It has likely happened to you or someone you know.
You head to the bathroom to take a shower and here comes a family member – usually concerned mothers – with a stern warning about showers, cold weather and how the two just don’t mix.
“You know, you shouldn’t shower and then leave the house,” they say. “You’ll get sick.”
And there’s more where that came from in the realm of cold weather claims. There are also beliefs such as “You don’t need to stay hydrated in cold weather” and “Drinking alcohol will keep you warm.”
Dr. Jeffrey Linder is professor, a primary care physician at Northwestern Medicine and chief of the Division of General Internal Medicine at Northwestern University. He said the reason for so many cold weather claims may be due to factors such as proximity.
“We are more susceptible to bugs like the flu because of low humidity and we’re all together inside more,” he said. “These things are associated so when it gets cold, we do get sick more often but it's actually not directly the cold itself. It’s sort of an indirect cause of us getting sick more.”
We wanted to find out the truth about cold weather beliefs, so we talked to Linder, as well as Dr. Terry Chiganos, an emergency medicine physician at Advocate Lutheran General Hospital in Illinois. We also ran some of these beliefs by Dr. Robert Lichfield, a family practice specialist at Providence Health & Services in Spokane, Washington.
Keep reading to find out what experts had to say about 12 cold weather claims that have circulated throughout homes, families and friend groups for years.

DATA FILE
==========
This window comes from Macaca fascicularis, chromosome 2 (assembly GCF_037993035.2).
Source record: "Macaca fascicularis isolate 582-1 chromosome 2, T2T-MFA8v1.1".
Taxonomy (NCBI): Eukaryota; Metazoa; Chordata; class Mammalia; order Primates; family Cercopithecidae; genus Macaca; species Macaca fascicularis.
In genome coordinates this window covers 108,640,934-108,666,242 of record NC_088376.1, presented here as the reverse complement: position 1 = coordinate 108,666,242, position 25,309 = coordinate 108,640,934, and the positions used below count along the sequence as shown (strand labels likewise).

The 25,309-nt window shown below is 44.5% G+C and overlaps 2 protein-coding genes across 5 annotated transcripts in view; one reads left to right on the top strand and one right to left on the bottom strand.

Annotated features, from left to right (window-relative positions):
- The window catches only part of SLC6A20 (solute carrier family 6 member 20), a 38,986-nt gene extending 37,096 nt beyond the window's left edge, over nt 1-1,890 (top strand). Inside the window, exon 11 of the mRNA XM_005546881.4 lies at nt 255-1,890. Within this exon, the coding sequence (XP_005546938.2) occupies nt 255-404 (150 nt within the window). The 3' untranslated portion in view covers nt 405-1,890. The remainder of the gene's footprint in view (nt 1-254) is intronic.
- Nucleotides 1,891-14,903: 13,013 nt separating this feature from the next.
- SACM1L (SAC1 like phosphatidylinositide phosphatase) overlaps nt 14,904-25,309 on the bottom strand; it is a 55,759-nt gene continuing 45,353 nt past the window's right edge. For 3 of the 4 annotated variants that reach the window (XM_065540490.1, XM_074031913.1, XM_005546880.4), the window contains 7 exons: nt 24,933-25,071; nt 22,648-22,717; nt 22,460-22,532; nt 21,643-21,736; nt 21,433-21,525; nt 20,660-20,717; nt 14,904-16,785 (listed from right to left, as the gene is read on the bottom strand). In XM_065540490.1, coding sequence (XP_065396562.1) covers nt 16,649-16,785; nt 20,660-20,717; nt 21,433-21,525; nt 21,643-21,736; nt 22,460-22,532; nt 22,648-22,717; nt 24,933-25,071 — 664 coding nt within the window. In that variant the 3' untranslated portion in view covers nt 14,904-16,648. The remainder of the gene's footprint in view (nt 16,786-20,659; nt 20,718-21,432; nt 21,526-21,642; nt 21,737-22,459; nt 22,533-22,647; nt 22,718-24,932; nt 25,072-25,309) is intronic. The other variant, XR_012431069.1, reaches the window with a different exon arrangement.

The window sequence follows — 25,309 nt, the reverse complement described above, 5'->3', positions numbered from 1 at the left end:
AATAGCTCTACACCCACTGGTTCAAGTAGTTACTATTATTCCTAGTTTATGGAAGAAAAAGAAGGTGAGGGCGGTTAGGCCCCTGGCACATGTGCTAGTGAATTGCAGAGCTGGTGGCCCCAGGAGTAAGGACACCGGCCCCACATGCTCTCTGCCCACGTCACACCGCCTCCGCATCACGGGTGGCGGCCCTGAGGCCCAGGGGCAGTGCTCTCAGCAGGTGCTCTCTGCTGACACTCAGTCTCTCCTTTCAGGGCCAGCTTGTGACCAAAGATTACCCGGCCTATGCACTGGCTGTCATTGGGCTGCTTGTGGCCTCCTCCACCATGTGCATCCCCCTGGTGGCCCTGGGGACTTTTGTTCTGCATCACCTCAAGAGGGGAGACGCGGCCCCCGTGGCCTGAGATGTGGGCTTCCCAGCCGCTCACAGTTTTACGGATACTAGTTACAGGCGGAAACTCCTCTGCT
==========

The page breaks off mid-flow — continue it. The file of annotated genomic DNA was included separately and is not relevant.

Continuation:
Claim 1: Wetting your hair or showering before leaving the house can cause you to become sick
Lichfield: "The short answer is no. The actual temperature in the air actually doesn't make us more or less likely to get sick directly. What tends to happen is we are more likely to be inside during the winter months when it's cold and we're therefore more likely to contract viral illnesses from the other folks that are around us. It just so happens to be cold outside and another piece of the correlation too is that we've even adopted the phrase “a cold” to describe the experience that we end up having when we get sick. I think in people's minds, it's almost irresistible. It's cold outside and now I've got a cold. The temperature itself does not make us more likely to get sick, but we are more likely to be sick in the winter because we're inside together more."
Claim 2: Swimming during the winter will make you more likely to catch a cold
Lichfield: "That is also a myth. In fact, you could argue that any good, healthy, safe physical activity actually makes us less likely to get sick because it actually stimulates our immune system. Our bodies were made to move and the more we move, typically in general, the more healthy we are. If we’re in tight quarters, like in a locker room or with other people, then that's how we sometimes could get sick or get a cold."
Claim 3: Swimming during the winter may make you more at risk for an ear infection
Chiganos: "Swimming in general or any other water exposure is a known risk factor for external (outer) ear infections known as swimmer’s ear, but that risk is not increased in the winter. That risk is the same whether you're swimming in the winter or swimming in the summer. Cold exposure or swimming shouldn't increase the risk of a bacterial middle ear infection. "
Claim 4: Dressing in layers will help you stay warm